Over the past few years, phosphorous containing polymers have received widespread attention for applications such as high performance optical fibers, flame retardant materials, drug delivery and tissue engineering. Being pentavalent, phosphorous can exist in different chemical environments in these polymers which increase their versatility. In human biochemistry, phosphorous based compounds exert their functions both in soluble and insoluble form occurring as inorganic or as organophosphorous compounds. Specifically in case of biomacromolecules, phosphates are critical for functions of DNA, ATP, phosphoproteins, phospholipids, phosphoglycans and several coenzymes. Inspired by the role of phosphorous in functional biomacromolecules, design and synthesis of biomimetic materials are thus carried out by several authors to study macromolecular function or as substitutes in clinical tissue regeneration conditions. In addition, many regulatory signals of the body are controlled by phoshphorylation of key proteins present either in form of growth factors or matrix-bound scaffold proteins. This inspires works on synthesis of phospho-peptidomimetic amino acids for understanding key signaling pathways and this is extended to obtain molecules with potentially useful biological properties. Apart from above applications, phosphate groups bound to polymer backbones have also been demonstrated to improve function of osteoblast cells and augment performance of bone grafts. Despite the advantages of phosphate grafting, however, there is limited understanding on effect of degree of phosphorylation on macromolecular physicochemical and/or biological properties. Such investigations are necessary to effectively translate knowledge of macromolecular biochemistry into relevant clinical products since they directly influence processability of these polymers into suitable scaffold structures and control subsequent biological response. Amongst various techniques for fabrication of biomimetic scaffolds, nanofibrous scaffolds fabricated by electrospinning technique offer some special advantages in resembling the attributes of natural extracellular matrix. Understanding changes in physico-chemical properties of polymers as function of phosphorylation is therefore going to be crucial in development of nanofiber scaffolds based on phosphorylated polymers. The aim of the present work is to investigate the effect of phosphorous grafting on the electrospinning behavior of polymers with aim to obtain biomaterials for bone regeneration applications. For this purpose, phosphorylated derivatives of two polymers of widely different electrospinning behaviors were selected as starting materials. Poly(vinyl alcohol) is a conveniently electrospinnable polymer at different conditions and concentrations. On the other hand, electrospinning of chitosan backbone based polymers have been viewed as a critical challenge. The phosphorylated derivatives of these polymers were synthesized, characterized and electrospinning behavior of various solutions containing these derivatives was compared with electrospinning of pure poly (vinyl alcohol). In PVA, phosphorylation adversely impacted electrospinnability while in NMPC, higher phosphate content widened concentration range for nanofiber formation. Culture of MG-63 cells on electrospun nanofibers, revealed that degree of phosphate modification of a polymer significantly improves cell adhesion or osteoblast function of cultured cells. It is concluded that improvement of cell response parameters of nanofiber scaffolds can be attained as a function of controlled degree of phosphate grafting in polymeric biomaterials with implications for bone tissue engineering applications.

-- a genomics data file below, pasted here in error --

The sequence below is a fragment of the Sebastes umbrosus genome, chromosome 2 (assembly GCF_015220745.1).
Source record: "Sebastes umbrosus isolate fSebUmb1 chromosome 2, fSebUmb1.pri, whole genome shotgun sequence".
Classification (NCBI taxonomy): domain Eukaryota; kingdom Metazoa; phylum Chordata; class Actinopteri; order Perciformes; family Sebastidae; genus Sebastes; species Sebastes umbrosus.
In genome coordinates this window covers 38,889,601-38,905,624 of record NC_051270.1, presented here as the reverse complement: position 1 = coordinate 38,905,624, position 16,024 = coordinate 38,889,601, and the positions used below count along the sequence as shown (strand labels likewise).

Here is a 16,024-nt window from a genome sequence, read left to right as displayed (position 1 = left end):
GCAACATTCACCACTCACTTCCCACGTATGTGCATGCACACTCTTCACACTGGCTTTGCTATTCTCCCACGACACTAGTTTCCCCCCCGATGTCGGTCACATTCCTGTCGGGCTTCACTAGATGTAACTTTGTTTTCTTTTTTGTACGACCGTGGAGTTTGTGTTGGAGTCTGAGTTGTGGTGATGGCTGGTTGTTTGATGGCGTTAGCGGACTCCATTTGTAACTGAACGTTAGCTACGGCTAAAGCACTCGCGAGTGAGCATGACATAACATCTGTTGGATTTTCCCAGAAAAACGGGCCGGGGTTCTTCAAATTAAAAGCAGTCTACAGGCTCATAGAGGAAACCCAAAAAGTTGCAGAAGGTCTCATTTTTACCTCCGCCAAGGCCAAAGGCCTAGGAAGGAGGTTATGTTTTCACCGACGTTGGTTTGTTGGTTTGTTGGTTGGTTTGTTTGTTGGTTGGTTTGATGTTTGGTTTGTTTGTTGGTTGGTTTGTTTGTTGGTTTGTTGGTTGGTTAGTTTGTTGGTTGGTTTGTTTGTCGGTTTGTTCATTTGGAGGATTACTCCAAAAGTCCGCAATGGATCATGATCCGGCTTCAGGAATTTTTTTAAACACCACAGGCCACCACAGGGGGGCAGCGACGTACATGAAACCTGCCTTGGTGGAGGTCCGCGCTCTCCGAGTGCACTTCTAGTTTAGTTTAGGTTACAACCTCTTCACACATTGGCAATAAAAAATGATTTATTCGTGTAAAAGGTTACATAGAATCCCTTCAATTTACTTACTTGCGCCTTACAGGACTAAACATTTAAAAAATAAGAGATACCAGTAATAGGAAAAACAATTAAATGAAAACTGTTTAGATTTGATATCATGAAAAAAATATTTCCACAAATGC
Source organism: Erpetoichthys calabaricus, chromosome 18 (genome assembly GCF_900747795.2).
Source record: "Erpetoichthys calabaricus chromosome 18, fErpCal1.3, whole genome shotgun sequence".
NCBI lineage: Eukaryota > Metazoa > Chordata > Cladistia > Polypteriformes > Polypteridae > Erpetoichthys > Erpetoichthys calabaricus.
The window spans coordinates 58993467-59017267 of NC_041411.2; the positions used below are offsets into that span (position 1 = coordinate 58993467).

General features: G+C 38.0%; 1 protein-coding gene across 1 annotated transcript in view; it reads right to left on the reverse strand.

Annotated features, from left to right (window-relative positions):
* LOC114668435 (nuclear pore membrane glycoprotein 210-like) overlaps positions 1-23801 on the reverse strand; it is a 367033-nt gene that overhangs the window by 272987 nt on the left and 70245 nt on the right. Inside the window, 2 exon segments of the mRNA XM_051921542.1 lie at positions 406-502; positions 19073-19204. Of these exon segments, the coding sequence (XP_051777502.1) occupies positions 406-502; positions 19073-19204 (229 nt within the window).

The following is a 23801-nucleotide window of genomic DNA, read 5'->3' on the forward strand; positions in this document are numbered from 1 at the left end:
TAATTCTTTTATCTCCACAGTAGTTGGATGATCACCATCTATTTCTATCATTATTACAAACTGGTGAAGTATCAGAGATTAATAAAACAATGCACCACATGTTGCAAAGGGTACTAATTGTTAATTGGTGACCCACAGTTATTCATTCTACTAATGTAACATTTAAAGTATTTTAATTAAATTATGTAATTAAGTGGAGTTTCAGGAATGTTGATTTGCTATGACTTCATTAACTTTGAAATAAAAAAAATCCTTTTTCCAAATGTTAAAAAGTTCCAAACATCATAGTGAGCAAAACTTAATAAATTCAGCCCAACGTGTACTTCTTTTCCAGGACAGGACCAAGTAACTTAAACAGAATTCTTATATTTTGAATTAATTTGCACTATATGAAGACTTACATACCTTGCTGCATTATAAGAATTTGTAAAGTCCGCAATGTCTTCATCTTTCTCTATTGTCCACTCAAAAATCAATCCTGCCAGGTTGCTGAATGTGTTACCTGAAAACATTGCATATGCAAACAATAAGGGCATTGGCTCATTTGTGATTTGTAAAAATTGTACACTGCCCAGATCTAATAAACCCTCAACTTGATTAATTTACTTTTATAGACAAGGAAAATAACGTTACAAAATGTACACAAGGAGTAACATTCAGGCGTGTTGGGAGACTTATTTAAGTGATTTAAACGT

Keywords: Electrospinning, Bone Regeneration, chitosan, phosphorylation